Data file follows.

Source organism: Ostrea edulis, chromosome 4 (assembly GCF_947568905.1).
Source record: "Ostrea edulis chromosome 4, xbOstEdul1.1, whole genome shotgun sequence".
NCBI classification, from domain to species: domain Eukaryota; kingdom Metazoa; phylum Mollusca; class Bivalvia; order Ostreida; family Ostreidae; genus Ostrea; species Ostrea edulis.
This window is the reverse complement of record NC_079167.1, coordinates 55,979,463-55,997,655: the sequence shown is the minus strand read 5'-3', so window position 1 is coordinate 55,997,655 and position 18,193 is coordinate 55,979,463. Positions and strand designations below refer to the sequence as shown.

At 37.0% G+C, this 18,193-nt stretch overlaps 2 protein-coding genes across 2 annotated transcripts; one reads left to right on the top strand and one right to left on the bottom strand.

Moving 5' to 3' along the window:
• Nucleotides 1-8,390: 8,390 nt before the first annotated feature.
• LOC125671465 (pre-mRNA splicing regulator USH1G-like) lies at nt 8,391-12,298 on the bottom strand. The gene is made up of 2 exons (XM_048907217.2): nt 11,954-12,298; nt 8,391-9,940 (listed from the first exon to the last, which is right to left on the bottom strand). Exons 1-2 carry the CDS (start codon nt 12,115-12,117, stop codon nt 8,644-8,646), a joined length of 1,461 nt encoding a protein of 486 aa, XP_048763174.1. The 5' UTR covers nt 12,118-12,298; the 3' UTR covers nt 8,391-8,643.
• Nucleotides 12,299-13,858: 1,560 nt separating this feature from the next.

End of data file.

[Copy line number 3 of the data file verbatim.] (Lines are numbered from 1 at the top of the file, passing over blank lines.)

NCBI classification, from domain to species: domain Eukaryota; kingdom Metazoa; phylum Mollusca; class Bivalvia; order Ostreida; family Ostreidae; genus Ostrea; species Ostrea edulis.